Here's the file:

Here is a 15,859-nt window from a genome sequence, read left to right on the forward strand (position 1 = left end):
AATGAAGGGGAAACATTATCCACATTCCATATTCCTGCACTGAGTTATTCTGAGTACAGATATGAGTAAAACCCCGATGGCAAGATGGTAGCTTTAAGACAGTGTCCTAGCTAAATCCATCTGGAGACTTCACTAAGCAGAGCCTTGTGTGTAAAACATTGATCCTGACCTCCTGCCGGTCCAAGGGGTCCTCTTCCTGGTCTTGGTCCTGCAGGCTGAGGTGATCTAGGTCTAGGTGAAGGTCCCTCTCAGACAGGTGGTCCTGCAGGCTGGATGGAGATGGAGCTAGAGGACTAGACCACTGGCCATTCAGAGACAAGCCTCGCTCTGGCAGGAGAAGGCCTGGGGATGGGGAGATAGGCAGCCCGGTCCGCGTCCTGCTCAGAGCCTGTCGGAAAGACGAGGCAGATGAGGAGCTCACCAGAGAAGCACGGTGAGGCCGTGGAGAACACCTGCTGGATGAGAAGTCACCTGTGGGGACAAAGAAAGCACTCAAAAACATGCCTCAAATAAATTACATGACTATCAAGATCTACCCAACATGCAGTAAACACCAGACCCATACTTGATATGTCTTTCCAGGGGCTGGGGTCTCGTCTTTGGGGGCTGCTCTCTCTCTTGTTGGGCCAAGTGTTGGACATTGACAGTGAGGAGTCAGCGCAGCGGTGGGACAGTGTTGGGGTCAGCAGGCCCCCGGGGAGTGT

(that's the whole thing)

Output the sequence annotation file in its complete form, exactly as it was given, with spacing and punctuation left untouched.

Here is a 15,859-nt window from a genome sequence, read left to right on the forward strand (position 1 = left end):
AATGAAGGGGAAACATTATCCACATTCCATATTCCTGCACTGAGTTATTCTGAGTACAGATATGAGTAAAACCCCGATGGCAAGATGGTAGCTTTAAGACAGTGTCCTAGCTAAATCCATCTGGAGACTTCACTAAGCAGAGCCTTGTGTGTAAAACATTGATCCTGACCTCCTGCCGGTCCAAGGGGTCCTCTTCCTGGTCTTGGTCCTGCAGGCTGAGGTGATCTAGGTCTAGGTGAAGGTCCCTCTCAGACAGGTGGTCCTGCAGGCTGGATGGAGATGGAGCTAGAGGACTAGACCACTGGCCATTCAGAGACAAGCCTCGCTCTGGCAGGAGAAGGCCTGGGGATGGGGAGATAGGCAGCCCGGTCCGCGTCCTGCTCAGAGCCTGTCGGAAAGACGAGGCAGATGAGGAGCTCACCAGAGAAGCACGGTGAGGCCGTGGAGAACACCTGCTGGATGAGAAGTCACCTGTGGGGACAAAGAAAGCACTCAAAAACATGCCTCAAATAAATTACATGACTATCAAGATCTACCCAACATGCAGTAAACACCAGACCCATACTTGATATGTCTTTCCAGGGGCTGGGGTCTCGTCTTTGGGGGCTGCTCTCTCTCTTGTTGGGCCAAGTGTTGGACATTGACAGTGAGGAGTCAGCGCAGCGGTGGGACAGTGTTGGGGTCAGCAGGCCCCCGGGGAGTGT